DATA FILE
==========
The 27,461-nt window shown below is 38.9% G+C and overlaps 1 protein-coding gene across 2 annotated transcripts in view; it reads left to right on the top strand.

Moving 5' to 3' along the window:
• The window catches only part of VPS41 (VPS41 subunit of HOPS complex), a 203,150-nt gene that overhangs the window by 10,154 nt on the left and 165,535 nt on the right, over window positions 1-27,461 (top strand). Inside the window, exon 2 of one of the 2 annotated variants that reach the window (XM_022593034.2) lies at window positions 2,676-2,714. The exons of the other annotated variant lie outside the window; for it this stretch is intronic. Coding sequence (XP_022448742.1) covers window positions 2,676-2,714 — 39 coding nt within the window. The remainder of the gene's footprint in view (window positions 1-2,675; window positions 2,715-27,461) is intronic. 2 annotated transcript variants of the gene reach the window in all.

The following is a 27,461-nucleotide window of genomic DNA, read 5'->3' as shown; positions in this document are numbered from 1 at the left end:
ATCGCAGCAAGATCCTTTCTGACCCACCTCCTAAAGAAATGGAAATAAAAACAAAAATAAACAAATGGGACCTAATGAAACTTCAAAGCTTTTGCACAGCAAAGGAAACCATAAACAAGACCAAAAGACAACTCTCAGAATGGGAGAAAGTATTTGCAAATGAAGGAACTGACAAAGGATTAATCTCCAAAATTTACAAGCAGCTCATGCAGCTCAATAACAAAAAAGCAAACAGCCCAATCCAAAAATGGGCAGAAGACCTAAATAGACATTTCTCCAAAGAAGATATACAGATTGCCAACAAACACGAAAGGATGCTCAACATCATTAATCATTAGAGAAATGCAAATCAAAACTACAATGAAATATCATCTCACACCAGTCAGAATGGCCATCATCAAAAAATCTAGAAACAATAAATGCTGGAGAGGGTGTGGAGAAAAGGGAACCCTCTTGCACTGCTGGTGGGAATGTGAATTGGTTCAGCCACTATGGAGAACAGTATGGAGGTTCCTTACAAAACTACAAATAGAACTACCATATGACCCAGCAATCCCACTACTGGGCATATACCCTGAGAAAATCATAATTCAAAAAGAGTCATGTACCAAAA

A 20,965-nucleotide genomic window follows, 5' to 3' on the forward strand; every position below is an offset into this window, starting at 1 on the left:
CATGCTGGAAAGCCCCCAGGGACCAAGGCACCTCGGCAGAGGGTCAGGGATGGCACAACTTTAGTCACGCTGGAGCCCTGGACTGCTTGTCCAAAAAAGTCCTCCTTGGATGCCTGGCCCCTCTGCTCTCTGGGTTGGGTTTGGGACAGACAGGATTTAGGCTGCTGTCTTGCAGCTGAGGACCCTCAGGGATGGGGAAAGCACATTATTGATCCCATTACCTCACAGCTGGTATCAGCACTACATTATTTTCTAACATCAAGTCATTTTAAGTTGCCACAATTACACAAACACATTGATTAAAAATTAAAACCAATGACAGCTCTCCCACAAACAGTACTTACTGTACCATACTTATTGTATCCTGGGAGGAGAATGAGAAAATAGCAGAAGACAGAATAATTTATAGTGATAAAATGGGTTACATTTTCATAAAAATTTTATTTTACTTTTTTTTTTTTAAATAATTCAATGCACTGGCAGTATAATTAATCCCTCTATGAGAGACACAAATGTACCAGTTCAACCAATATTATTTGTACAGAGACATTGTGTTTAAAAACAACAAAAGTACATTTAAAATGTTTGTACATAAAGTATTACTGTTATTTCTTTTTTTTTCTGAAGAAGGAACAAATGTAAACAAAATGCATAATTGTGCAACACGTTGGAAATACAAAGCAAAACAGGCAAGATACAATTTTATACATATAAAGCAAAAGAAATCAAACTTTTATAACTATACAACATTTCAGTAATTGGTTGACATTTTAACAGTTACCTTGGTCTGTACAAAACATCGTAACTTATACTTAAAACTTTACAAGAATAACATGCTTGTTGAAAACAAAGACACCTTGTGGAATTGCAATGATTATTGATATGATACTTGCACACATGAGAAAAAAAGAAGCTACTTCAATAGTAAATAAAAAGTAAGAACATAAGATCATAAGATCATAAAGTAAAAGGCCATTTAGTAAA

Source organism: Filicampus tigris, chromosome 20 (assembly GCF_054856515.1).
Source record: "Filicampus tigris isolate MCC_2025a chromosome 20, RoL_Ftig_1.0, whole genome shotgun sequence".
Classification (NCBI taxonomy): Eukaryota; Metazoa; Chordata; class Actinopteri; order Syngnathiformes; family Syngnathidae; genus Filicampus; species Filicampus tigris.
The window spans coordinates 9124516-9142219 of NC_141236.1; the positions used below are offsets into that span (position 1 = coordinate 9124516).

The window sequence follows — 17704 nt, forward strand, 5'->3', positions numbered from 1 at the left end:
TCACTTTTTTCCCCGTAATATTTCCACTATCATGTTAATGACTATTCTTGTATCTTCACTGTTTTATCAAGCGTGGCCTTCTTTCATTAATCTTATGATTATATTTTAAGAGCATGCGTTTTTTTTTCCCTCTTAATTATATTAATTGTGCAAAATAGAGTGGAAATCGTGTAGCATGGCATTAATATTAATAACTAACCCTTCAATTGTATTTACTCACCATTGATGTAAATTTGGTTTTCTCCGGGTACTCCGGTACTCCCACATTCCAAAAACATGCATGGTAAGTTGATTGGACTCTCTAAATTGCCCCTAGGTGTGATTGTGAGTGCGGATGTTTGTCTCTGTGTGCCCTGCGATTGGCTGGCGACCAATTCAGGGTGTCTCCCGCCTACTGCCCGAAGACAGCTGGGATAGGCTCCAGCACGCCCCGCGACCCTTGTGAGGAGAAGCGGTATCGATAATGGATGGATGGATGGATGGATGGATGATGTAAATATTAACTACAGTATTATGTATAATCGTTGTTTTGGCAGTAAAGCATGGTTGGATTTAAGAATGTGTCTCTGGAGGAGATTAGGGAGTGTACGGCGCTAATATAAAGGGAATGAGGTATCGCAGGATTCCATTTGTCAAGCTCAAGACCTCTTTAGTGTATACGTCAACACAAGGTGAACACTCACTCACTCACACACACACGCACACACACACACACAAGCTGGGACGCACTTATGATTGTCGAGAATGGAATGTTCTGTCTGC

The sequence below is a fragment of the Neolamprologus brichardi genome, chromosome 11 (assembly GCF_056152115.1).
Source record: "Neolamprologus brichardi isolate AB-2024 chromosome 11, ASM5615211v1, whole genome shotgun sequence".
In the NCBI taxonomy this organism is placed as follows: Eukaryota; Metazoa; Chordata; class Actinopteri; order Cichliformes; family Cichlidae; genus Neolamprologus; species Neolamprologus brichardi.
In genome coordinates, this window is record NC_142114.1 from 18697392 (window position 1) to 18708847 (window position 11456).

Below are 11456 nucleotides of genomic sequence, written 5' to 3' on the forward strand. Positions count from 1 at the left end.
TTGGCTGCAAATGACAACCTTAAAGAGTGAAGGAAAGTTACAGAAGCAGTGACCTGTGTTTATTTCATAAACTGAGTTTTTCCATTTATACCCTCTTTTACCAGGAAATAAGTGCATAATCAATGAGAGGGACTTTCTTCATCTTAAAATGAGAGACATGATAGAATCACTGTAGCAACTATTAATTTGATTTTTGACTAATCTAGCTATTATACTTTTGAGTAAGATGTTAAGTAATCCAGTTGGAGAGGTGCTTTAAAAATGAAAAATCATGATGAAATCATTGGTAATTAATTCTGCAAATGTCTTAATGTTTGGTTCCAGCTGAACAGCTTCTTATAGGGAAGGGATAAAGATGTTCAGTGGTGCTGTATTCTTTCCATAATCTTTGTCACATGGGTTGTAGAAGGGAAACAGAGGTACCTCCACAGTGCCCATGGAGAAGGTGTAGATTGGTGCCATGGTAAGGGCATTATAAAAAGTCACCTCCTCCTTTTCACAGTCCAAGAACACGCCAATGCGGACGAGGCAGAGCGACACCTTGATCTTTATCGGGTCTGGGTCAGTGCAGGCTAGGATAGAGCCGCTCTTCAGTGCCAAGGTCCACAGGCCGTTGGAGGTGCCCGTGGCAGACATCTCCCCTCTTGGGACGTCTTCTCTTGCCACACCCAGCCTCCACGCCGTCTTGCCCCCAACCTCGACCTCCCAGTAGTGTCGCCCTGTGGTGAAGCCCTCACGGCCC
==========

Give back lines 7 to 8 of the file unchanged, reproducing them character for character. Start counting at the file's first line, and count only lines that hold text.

CATGCTGGAAAGCCCCCAGGGACCAAGGCACCTCGGCAGAGGGTCAGGGATGGCACAACTTTAGTCACGCTGGAGCCCTGGACTGCTTGTCCAAAAAAGTCCTCCTTGGATGCCTGGCCCCTCTGCTCTCTGGGTTGGGTTTGGGACAGACAGGATTTAGGCTGCTGTCTTGCAGCTGAGGACCCTCAGGGATGGGGAAAGCACATTATTGATCCCATTACCTCACAGCTGGTATCAGCACTACATTATTTTCTAACATCAAGTCATTTTAAGTTGCCACAATTACACAAACACATTGATTAAAAATTAAAACCAATGACAGCTCTCCCACAAACAGTACTTACTGTACCATACTTATTGTATCCTGGGAGGAGAATGAGAAAATAGCAGAAGACAGAATAATTTATAGTGATAAAATGGGTTACATTTTCATAAAAATTTTATTTTACTTTTTTTTTTTTAAATAATTCAATGCACTGGCAGTATAATTAATCCCTCTATGAGAGACACAAATGTACCAGTTCAACCAATATTATTTGTACAGAGACATTGTGTTTAAAAACAACAAAAGTACATTTAAAATGTTTGTACATAAAGTATTACTGTTATTTCTTTTTTTTTCTGAAGAAGGAACAAATGTAAACAAAATGCATAATTGTGCAACACGTTGGAAATACAAAGCAAAACAGGCAAGATACAATTTTATACATATAAAGCAAAAGAAATCAAACTTTTATAACTATACAACATTTCAGTAATTGGTTGACATTTTAACAGTTACCTTGGTCTGTACAAAACATCGTAACTTATACTTAAAACTTTACAAGAATAACATGCTTGTTGAAAACAAAGACACCTTGTGGAATTGCAATGATTATTGATATGATACTTGCACACATGAGAAAAAAAGAAGCTACTTCAATAGTAAATAAAAAGTAAGAACATAAGATCATAAGATCATAAAGTAAAAGGCCATTTAGTAAA

Source organism: Filicampus tigris, chromosome 20 (assembly GCF_054856515.1).